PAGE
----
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Britain > Lake District > Penrith

A town for travellers on the backbone of Britain


Penrith Castle
Mayburgh Henge
Beacon Hill
The M6 is the longest motorway in Britain. It forms a key part of the London to Glasgow route, and is often referred to as the "backbone of Britain". Along the way it skirts the edge of Cumbria, and this is where it encounters the town of Penrith.
The motorway's first section was opened in 1958, but this has been a busy thoroughfare for a lot longer than that. Travellers have been wearing themselves out on its many miles since Roman times. This turned Penrith into an important place, full of profitable inns and taverns. The merchants and traders would gratefully relax with a glass of ale, before setting off again in the morning.
Even today, thousands of years later, the town isn't that different. It's still a haven for weary travellers, and there are nearly as many pubs as there are people. The local shopkeepers do good business too. The Toffee Shop sells fudge that's supposedly tasty enough to make grown men cry. J&J Graham, meanwhile, has been supplying fine foods since 1793.

Giannis Restaurant

Authentic Italian food in the heart of Penrith. Friendly, family restaurant serving the finest, freshest Italian food in Lakeland. Market Square, Penrith, CA11 7BY.
In the past, wealthy businessmen had to be very careful. Raids from the nearby Scottish border were a constant threat. Penrith has been burned completely to the ground on more than one occasion! To aid the defence, a stout castle was built here in the 15th century. It's a good thing that the raids don't happen any more, because the remaining, ramshackle walls wouldn't offer too much protection! The ruins are now under the care of English Heritage, who give the public free access.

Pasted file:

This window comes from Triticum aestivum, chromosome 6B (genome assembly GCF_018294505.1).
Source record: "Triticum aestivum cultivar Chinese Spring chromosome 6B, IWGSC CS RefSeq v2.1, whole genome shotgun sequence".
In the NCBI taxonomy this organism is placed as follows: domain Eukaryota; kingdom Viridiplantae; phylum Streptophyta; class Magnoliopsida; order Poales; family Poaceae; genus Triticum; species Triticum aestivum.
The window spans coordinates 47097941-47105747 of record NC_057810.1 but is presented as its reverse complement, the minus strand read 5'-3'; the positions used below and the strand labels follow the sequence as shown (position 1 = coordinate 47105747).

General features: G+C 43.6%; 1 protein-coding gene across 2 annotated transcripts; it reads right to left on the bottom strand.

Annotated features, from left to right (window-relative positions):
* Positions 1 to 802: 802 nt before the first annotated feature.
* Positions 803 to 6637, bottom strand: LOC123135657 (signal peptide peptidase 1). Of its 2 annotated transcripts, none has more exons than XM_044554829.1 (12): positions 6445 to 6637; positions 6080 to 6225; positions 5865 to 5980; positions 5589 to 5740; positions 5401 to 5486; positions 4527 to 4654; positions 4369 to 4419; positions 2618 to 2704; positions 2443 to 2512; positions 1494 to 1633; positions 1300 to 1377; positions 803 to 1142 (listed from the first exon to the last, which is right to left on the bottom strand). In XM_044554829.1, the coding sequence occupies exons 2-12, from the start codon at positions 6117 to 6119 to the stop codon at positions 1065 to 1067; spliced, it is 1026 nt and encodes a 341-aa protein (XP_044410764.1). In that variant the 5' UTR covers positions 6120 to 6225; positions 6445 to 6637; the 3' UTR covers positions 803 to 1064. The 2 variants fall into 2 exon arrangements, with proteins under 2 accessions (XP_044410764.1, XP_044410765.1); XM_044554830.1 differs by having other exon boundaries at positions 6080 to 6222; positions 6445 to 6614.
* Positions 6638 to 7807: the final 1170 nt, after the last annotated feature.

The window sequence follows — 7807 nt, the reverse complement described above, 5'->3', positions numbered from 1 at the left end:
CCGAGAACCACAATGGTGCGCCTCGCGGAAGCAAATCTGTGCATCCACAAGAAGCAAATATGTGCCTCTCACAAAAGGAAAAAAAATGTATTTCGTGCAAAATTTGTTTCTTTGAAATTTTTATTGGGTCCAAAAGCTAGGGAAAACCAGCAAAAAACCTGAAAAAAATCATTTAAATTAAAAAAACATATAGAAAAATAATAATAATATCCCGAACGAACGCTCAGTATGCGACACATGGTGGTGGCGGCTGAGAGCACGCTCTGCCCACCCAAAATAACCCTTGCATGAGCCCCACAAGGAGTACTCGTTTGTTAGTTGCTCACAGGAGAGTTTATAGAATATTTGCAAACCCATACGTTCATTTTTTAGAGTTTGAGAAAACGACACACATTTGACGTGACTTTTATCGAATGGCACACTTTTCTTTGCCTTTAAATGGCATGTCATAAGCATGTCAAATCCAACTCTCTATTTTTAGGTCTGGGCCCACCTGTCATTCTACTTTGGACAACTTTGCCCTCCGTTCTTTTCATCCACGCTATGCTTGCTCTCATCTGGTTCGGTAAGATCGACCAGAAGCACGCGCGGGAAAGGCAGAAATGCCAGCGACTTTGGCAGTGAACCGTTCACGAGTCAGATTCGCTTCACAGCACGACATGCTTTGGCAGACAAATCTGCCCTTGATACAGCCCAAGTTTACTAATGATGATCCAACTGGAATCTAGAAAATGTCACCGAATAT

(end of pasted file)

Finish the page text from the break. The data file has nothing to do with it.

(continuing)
Another refuge from the marauding Scottish was inside St. Andrew's Church. Its walls were built to the same thickness as a castle, so they could offer similarly good protection. Apparently though, raiders weren't the only problem. Hidden in the shadows of the nearby hills was a colony of giants. One of them is supposedly buried in St. Andrews' graveyard, although it's unclear how the creature perished.

Penrith St. Andrews Church
Photo cbbaxter@btinternet.com
At the Penrith Museum you'll find a little less myth and a few more facts. Appropriately enough, it's housed within an old schoolhouse. The exhibits cover every moment of local history. It's surprising to see just how far back this goes - humans have been living here since prehistoric times. To see the evidence for yourself, you can travel just a little way out of town to the ancient stone monuments of Mayburgh Henge and King Arthur's Round Table. Despite being built thousands of years ago, the purpose of their strange circular shapes remains a mystery.
Nearby is Beacon Hill, the area's best vantage point. Once upon a time, lookouts would be posted here 24 hours a day. The moment they spotted enemy raiders, they'd light a signal fire to let everybody know. Today, the only things to look out for are the superb views over Penrith, and the Lakeland just beyond.

Gate Inn, Yanwith

Photo Chris Oakden
This delightful 17th century Inn is located 2 minutes drive from Penrith. It is a relaxed and informal country pub with dining rooms. Winner of the Good Beer Guide Cumbrian Dining Pub of the year for the last 4 years the food is excellent. A selection of Cumbrian Ales are available along with continental lagers and a selection of wines. Yanwith, near Penrith, CA10 2LF.
Visitor Information
Penrith Tourist Information Centre, Penrith Museum, Middlegate, Penrith, CA11 7PT. Tel: 01768 867 466
Penrith Museum open Monday to Saturday from 10am to 5pm (reduced hours on Sundays). Entry is FREE. Robinson’s School, Middlegate, Penrith, CA11 7PT. Tel: 01768 865 105
Penrith Castle is open daily from 7:30am to 4:30pm (opening hours change in April 2011). Entry is FREE. Ullswater Road, Penrith, CA11 7. Tel: 01912 691 200 20

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